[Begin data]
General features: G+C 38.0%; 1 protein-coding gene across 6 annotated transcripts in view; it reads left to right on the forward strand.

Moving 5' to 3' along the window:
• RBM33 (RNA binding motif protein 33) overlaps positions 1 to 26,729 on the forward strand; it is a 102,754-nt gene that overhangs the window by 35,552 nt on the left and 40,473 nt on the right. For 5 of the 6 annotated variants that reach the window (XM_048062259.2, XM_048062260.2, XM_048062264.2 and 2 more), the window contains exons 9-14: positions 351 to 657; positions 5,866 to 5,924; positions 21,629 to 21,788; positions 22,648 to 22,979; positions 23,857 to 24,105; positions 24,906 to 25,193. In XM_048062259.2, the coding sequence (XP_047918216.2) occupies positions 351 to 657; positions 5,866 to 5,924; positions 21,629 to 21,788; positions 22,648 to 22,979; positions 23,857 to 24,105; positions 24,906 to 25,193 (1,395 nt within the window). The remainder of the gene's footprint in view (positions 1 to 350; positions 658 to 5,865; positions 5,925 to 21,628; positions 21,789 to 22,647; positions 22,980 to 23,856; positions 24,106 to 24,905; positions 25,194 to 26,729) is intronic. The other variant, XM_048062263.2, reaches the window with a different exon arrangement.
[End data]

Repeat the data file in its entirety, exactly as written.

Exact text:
General features: G+C 38.0%; 1 protein-coding gene across 6 annotated transcripts in view; it reads left to right on the forward strand.

Moving 5' to 3' along the window:
• RBM33 (RNA binding motif protein 33) overlaps positions 1 to 26,729 on the forward strand; it is a 102,754-nt gene that overhangs the window by 35,552 nt on the left and 40,473 nt on the right. For 5 of the 6 annotated variants that reach the window (XM_048062259.2, XM_048062260.2, XM_048062264.2 and 2 more), the window contains exons 9-14: positions 351 to 657; positions 5,866 to 5,924; positions 21,629 to 21,788; positions 22,648 to 22,979; positions 23,857 to 24,105; positions 24,906 to 25,193. In XM_048062259.2, the coding sequence (XP_047918216.2) occupies positions 351 to 657; positions 5,866 to 5,924; positions 21,629 to 21,788; positions 22,648 to 22,979; positions 23,857 to 24,105; positions 24,906 to 25,193 (1,395 nt within the window). The remainder of the gene's footprint in view (positions 1 to 350; positions 658 to 5,865; positions 5,925 to 21,628; positions 21,789 to 22,647; positions 22,980 to 23,856; positions 24,106 to 24,905; positions 25,194 to 26,729) is intronic. The other variant, XM_048062263.2, reaches the window with a different exon arrangement.